Skift Take

Robert Isom believes the worst is behind American Airlines, and the airline's operations are running as smoothly as they can be. In this interview, the CEO reveals the bigger things on his mind as he maps out American's longer term future.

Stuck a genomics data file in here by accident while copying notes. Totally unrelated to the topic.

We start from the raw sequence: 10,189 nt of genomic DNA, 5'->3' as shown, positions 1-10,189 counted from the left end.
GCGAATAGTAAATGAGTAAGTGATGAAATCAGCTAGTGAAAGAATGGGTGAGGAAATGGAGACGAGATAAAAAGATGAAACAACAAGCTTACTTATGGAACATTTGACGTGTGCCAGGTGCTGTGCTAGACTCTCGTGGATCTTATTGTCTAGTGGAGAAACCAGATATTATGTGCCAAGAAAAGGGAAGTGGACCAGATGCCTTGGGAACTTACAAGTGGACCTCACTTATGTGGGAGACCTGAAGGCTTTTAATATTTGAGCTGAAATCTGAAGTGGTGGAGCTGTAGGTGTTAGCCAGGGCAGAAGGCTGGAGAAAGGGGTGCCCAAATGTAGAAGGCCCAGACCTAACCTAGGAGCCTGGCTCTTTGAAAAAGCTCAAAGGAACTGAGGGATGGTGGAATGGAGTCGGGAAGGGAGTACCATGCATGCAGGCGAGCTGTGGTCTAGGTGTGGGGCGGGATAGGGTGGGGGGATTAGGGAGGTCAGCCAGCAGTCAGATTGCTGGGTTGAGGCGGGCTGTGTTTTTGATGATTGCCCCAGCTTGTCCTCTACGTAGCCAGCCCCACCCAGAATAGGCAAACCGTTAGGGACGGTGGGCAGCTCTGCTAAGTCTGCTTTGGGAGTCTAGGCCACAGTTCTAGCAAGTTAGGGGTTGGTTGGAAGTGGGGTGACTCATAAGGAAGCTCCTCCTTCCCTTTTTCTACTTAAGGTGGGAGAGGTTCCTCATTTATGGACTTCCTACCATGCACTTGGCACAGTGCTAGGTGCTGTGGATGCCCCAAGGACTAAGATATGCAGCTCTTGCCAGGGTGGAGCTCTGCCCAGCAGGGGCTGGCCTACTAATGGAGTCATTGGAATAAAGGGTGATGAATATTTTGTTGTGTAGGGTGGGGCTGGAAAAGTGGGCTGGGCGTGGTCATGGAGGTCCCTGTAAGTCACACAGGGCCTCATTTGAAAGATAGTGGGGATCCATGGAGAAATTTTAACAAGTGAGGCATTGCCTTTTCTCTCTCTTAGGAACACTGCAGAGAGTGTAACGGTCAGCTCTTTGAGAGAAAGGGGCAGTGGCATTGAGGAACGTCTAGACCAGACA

The inaugural Skift Aviation Forum welcomed Robert Isom, the CEO of American Airlines, as its first speaker at the Statler Hotel in downtown Dallas. During the interview he shared how the world's biggest airline was prepared for the upcoming Thanksgiving vacation, and already looking ahead to the future with a focus on recruiting and training pilots, and staffing the carrier back up. On stage, he also commented on Twitter's turmoil in relation to the airline's customers, and why Dallas Fort Worth Airport "will be the cornerstone on which American will grow."  Watch Isom's full on-stage interview with Airline Weekly editor Edward Russell, as well as read a transcript of it, below. Full Transcript Edward Russell: Well, good morning everybody. As Rafat said, welcome to the first inaugural Skift Aviation Forum here in Dallas. I'm Edward Russell, the editor of Airline Weekly, and my guest today needs almost no introduction. Robert Isom leads American Airlines, the largest airline in the world. He has been CEO since March after six years as president and chief operations officer at American and US Airways before that. So welcome, Robert. Robert Isom: Yeah, it is good to be here. Thank you. Russell: Excellent. Well, we are an aviation conference, so I want to kick things off. Says you're a big AV geek in your bio, so I got to ask, what's your favorite plane? Isom: A favorite plane right now is planes that deliver on time. Look, we have all flavors. So I think we're the world's largest operator of Embraer aircraft, the world's largest operator of the old Bombardier aircraft. We're one of the biggest operators of Boeing and Airbus. So you're asking me to choose among all the children? No way, buddy. Not going to happen. They're all really great. I like the ones that deliver on time. I like the planes that arrive on time. So that's my favorite flight. Russell: Right? A very diplomatic answer for sure. The best flights are always the ones that, yes, arrive on time and you don't remember a day after. But of course, speaking of operations, we're here a week before Thanksgiving. So operations have been in the news a lot this summer, this spring, there were issues, things have gotten better. Is American ready for the holidays? Isom: Well, first off, I just like to say thanks for holding a conference in DFW, Dallas. Okay? That is a big deal to us. Anytime you want to come, I'm happy to come and talk to anybody. Bringing people in on my aircraft, that's a great deal. So are we ready? Look, we've had three hurricanes in the last few months. We've had all sorts of issues that come our way. Yet the last month, October, was one of the best months in our company's history in terms of on time performance and in terms of completion factors. So I believe we're ready. Now, as we get into the holidays, one of the things that in the past has always been asked is, you have a lot of peaking to your schedule. And also the way people travel. It's all on one day and not on another. One of the things that we're seeing though, is that demand is more spread out. It's just really high, and at least from an airline perspective, we don't have the ability to actually peak and valley as much as we've had in the past. So I look at the holidays as a really busy period of time, something we have to get ready for, making sure all the right resources are in the right place. But it's something I know that we have more pilots on hand than we've ever had for the type of flying that we're doing, more flight attendants, and then also our team members. So we're ready. Russell: Good. That's really good to hear. And I think every traveler out there I can say is looking forward to an uneventful and smooth holiday travel season. Isom: But again, the thing that I think most people experience, and I don't know how your travels were coming into this conference, but you're on pretty full planes, right? So we're operating a really robust schedule today. American's operating the largest schedule, and we've been doing that for some time now. So I have great confidence that what we see coming forward over the Thanksgiving holidays, and then as we get to the year end, we'll be in good shape. Edward Russell: Excellent. So it's interesting, you mentioned that people are spreading out their travel and everything. I spoke to Nick Calio at Airlines for America a few days ago, and he talked about a week of Thanksgiving, like people pushing out. Are you seeing that? That it's no longer the Wednesday before and the Sunday after, and everyone's on the road, that it's more of a spread out holiday period, or? ... Isom: It's interesting. I'm glad that you're talking to Nick. He's a good guy. So Nick heads up A4A and advocates on behalf of the airlines, which is something we need these days. But yeah, travel, as it's come back, and as all of you know, we're doing things differently. So as much as you'd like to say that you got to get all your work done Monday through Friday, people are spreading out. Not just 9:00 to 5:00, but going throughout the day, but then also the week as well. And I think as well, it's just you don't need to have your holiday on a Saturday and Sunday. People are much more willing to do that at different times and also mix purposes of travel. So I see it all over the place, and I think that that bodes well because it ultimately means that for our airports, for our planes, we're not all beholden to the same structures as we were in the past. We can become much more efficient because demand is regularly high at all periods. Russell: I mean, you're talking about full flights and strong demand, and that's absolutely something that we keep seeing. You said during the third quarter earnings call about a month ago, that you see no slow down in demand despite the potential macroeconomic pressures. Is that still holding true? Are you still ... things still look good? Isom: Oh, I think so, Ned. Well, it's really amazing to think of where we started this year. Right? So American in